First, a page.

Coronavirus

This Isn’t Easy for Philly’s Big Restaurant Groups Either

CookNSolo and Starr Restaurants came under fire for how they dealt with mass employee lay-offs during the coronavirus crisis. But maybe we need to cut them some slack.

coronavirus

Merkaz, the latest fast-casual restaurant by CookNSolo in Center City | Photo provided

This week, two major Philly restaurant groups, CookNSolo (Zahav, Federal Donuts, Laser Wolf) and Starr Restaurants, came under fire for failing to pay out their laid-off employees’ accrued sick leave, a new stipulation under the city’s “Promoting Healthy Families and Workplaces Act” in response to the COVID-19 crisis. Under normal circumstances, paid sick leave is guaranteed to laid-off staff members working for companies with more than nine employees — but these aren’t normal circumstances.

On March 16th (the date of the government mandated shut-downs), the act was expanded to cover “accrued paid sick time for mandated business closures” during the COVID-19 risk. That same day, CookNSolo launched a gift card sale fundraiser for their hourly employees that brought in a whopping $110,000, not including $40,000 from the restaurant group’s founders, Michael Solomonov and Steve Cook. Still, a petition with over 1,000 signatures spread online calling on the restaurant group to pay their employees the sick leave they were owed. On March 25th, CookNSolo reversed course and complied with the emergency city regulation, regardless of the fact that paying out the sick leave would prevent their employees from filing for unemployment right away. Regardless of the fact that most restaurants in the city haven’t paid their laid-off staff their owed sick leave — because most of the restaurants in the city can’t afford to.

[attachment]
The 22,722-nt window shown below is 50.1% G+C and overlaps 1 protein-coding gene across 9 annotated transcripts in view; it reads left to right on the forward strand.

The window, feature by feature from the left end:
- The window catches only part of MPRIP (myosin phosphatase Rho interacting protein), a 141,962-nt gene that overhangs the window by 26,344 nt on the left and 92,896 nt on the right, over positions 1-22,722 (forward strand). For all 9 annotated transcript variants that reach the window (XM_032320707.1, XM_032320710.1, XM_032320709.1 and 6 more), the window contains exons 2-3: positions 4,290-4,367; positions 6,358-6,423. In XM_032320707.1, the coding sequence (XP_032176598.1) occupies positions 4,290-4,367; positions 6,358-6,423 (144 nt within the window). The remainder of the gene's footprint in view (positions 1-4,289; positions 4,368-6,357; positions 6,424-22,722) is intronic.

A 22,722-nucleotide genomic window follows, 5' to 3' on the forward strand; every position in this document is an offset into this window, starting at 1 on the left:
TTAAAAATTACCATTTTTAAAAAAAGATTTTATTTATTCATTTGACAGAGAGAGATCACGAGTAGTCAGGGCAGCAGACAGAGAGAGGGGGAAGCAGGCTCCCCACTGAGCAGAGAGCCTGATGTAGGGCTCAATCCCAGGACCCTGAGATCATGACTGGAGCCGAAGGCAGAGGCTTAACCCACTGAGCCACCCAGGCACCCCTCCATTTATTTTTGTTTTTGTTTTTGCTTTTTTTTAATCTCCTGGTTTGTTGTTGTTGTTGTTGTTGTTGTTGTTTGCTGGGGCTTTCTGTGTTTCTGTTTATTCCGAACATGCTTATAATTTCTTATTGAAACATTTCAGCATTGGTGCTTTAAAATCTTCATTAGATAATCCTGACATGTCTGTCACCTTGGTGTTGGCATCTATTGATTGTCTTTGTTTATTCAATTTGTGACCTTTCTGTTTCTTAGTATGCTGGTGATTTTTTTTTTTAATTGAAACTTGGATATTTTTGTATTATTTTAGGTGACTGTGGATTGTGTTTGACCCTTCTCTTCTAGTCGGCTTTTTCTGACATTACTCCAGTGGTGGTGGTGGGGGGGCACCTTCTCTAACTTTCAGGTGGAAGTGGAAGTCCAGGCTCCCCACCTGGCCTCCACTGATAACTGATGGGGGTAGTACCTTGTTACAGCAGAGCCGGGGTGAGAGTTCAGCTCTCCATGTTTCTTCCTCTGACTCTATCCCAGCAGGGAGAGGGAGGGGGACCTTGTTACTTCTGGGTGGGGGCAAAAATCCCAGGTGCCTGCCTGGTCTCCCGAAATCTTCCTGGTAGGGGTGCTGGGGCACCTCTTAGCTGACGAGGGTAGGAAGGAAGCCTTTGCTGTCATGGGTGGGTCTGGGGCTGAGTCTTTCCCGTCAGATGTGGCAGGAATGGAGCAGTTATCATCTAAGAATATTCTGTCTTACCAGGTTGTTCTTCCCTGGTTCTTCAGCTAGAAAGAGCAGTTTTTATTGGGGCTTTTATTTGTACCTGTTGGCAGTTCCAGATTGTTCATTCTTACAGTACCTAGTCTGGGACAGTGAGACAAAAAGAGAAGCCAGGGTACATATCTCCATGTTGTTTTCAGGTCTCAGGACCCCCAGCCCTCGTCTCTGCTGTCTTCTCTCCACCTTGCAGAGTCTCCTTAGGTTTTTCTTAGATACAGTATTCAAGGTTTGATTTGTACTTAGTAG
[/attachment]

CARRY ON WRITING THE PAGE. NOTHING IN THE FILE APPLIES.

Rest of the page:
In Eater’s report, Stephen Starr says that his restaurant group, Starr Restaurants (which employed around 6,000 employees across 41 restaurants), first furloughed (read: temporarily laid-off) most of its employees when the government shut down dine-in restaurant operations across Philly. But when they realized how long it would be before they could reopen the restaurants, those furloughs turned into official lay-offs. As of March 25th, “hundreds of thousands of dollars are in the process of being paid out in sick leave,” a Starr rep told Eater. That’s in addition to Starr’s pledge of paying 100 percent of the insurance premiums for employees covered by the company plan. “It was a big investment,” said Starr, “and I was happy and proud to do it.” 

Coronavirus has knocked Philly’s restaurant industry off its high-wire act. Those razor-thin margins that chefs and restaurateurs are always yelling about? They’re why owners need a tipped wage to pay their front-of-house employees. They’re why owners can’t provide most of their employees with healthcare. They’re why independent restaurant owners live paycheck to paycheck, weekend to weekend, without any nest eggs. Add a city-mandated quarantine to the equation, and the entire restaurant industry — the independently owned, award-winning restaurants that made Philly dining a worldwide attraction — plummets to its death. 

Those independently owned restaurants include CookNSolo restaurants, too, by the way. They include Stephen Starr’s restaurants, and Michael Schulson’s restaurants, and Marcie Turney and Val Safran’s restaurants. People often have the wrong impression about Philly’s restaurant groups because they get name-called “corporate” — and “corporate” makes people think of Amazon or Apple or Boeing. But Philly’s big restaurant groups are still small businesses, and they perform on the same exact high-wire as every other restaurant in town on a nightly basis.